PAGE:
f. Guilty Pleas ...................................................................... 60
g. Nonunanimous Verdicts .................................................. 61
h. Sentencing ....................................................................... 62
2. Features That Reflect the Due Process-Justice Model ......... 63
a. In General ....................................................................... 63
b. Application of Bill of Rights Protections to
Commander’s Control of Servicemembers ...................... 63
c. Application of Bill of Rights Protections During
Pretrial Processing of Cases ............................................ 63
d. Military Discovery Practices ........................................... 64
e. Appointment and Role of Counsel ................................... 66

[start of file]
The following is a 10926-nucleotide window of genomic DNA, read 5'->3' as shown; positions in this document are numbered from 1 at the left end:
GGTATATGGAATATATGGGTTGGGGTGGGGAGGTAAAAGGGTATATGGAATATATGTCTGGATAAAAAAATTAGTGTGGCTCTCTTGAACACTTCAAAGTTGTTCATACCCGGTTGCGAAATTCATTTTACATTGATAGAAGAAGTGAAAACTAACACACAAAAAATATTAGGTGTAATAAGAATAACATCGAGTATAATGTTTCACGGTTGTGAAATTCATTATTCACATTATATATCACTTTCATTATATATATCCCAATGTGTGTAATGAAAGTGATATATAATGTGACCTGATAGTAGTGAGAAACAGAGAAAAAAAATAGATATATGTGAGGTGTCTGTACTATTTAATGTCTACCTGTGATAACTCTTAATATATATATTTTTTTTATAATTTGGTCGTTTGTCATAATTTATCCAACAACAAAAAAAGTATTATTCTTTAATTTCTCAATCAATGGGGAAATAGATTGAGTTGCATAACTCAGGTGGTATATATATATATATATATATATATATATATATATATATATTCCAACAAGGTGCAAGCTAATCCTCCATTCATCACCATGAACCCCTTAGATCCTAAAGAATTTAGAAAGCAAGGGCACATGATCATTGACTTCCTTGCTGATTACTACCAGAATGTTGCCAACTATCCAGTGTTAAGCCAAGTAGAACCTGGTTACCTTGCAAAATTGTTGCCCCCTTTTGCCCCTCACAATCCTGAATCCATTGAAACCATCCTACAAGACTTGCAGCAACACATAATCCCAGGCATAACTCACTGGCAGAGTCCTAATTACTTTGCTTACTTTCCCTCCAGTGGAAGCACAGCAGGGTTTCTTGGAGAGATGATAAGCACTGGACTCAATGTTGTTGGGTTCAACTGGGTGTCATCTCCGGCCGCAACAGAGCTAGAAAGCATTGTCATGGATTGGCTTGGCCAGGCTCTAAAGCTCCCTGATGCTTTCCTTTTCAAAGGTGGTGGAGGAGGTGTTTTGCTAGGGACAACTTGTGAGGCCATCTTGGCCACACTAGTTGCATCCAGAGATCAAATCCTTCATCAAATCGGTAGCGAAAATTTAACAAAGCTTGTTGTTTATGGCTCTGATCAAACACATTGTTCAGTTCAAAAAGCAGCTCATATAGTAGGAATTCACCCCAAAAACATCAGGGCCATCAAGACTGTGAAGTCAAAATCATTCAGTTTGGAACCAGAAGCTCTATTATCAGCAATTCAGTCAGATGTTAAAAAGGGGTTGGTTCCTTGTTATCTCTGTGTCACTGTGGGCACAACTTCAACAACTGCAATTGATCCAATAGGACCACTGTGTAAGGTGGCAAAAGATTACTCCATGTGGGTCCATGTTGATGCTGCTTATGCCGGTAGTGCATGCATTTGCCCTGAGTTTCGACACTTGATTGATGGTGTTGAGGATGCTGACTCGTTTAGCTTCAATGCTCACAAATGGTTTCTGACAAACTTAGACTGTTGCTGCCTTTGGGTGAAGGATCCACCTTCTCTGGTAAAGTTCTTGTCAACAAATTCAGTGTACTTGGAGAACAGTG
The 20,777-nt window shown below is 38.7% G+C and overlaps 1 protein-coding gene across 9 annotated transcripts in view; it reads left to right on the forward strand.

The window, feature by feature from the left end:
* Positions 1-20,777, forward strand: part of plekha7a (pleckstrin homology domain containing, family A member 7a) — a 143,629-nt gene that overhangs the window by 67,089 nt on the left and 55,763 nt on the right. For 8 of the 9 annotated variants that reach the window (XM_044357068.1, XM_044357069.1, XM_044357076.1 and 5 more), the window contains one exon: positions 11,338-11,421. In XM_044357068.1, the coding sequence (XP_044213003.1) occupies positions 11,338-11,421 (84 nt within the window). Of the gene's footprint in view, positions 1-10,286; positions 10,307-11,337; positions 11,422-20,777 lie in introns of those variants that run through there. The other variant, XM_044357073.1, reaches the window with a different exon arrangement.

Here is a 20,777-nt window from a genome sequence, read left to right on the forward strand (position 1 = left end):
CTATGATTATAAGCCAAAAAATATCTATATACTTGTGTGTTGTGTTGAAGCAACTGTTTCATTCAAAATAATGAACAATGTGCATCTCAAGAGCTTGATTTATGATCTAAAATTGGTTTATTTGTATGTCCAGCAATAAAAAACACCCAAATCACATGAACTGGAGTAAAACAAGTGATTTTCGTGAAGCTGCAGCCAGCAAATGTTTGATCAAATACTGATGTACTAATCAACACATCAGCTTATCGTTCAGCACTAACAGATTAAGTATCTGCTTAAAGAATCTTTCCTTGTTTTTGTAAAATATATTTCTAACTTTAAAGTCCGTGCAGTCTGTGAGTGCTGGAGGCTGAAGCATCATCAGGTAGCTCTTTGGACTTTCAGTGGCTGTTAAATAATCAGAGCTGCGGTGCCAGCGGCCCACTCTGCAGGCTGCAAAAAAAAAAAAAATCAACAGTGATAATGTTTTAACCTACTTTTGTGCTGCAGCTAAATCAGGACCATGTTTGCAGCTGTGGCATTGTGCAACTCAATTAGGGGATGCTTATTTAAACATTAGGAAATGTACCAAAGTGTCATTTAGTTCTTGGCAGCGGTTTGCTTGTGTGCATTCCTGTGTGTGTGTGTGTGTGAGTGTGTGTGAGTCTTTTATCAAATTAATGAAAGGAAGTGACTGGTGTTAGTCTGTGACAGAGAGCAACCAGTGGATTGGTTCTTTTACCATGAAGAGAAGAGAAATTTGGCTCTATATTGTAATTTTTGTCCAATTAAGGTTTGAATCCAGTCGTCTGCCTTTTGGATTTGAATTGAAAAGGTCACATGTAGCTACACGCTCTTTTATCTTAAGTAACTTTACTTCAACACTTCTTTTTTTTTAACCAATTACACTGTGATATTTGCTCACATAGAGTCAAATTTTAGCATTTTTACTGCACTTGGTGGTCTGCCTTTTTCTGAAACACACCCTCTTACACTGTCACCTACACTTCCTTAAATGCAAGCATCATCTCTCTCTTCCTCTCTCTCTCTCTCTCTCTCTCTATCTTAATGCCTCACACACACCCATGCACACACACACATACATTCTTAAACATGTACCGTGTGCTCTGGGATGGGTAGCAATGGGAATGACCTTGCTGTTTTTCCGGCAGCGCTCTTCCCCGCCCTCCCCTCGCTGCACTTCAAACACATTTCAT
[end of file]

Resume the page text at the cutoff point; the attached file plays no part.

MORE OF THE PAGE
f. Use of Military Judges ..................................................... 66
g. Guilty Plea Inquiries ....................................................... 67
h. Trial Procedures ............................................................. 68
i. Sentencing ........................................................................ 68
j. Appellate Review of Court-Martial Convictions .............. 70
3. Summary of Application of the Models .................................. 71
2013] MILITARY JUSTICE CONUNDRUM 3
VI. The Primary Purpose Approach to the Conundrum ......................... 71